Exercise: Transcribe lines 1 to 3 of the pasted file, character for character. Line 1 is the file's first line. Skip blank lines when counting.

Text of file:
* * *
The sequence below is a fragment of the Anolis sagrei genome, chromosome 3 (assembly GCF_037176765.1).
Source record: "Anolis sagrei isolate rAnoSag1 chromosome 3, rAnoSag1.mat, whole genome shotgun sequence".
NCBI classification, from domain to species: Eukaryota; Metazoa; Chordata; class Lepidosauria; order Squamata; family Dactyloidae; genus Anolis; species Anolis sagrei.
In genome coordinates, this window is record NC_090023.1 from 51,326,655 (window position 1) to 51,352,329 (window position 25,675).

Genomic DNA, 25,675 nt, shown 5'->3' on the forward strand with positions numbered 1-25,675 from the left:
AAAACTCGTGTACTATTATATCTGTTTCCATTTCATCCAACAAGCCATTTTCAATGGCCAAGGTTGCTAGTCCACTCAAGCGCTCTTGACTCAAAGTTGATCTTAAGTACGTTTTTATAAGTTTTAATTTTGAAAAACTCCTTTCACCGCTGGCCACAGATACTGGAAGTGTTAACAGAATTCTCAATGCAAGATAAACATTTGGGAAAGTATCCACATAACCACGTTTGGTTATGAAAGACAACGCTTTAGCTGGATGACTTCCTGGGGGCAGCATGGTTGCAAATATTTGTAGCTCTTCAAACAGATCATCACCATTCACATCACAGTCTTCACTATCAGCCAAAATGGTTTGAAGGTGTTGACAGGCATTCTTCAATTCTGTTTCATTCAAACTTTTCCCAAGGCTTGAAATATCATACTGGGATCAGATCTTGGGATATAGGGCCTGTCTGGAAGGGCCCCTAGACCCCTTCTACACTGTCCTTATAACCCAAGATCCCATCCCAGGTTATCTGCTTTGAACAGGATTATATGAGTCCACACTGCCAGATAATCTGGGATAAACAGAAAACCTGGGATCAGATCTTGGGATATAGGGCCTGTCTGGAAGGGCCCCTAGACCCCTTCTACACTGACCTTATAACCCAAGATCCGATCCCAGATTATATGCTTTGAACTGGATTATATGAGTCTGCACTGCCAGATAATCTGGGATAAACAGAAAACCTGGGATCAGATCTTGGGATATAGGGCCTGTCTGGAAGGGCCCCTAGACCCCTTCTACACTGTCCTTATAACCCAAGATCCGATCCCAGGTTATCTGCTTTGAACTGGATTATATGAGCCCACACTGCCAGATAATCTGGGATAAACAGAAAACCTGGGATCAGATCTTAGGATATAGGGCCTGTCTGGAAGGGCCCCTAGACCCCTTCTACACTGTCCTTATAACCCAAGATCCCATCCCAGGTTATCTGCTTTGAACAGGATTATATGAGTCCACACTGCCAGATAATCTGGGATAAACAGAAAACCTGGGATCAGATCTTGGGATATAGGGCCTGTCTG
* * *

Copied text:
The sequence below is a fragment of the Anolis sagrei genome, chromosome 3 (assembly GCF_037176765.1).
Source record: "Anolis sagrei isolate rAnoSag1 chromosome 3, rAnoSag1.mat, whole genome shotgun sequence".
NCBI classification, from domain to species: Eukaryota; Metazoa; Chordata; class Lepidosauria; order Squamata; family Dactyloidae; genus Anolis; species Anolis sagrei.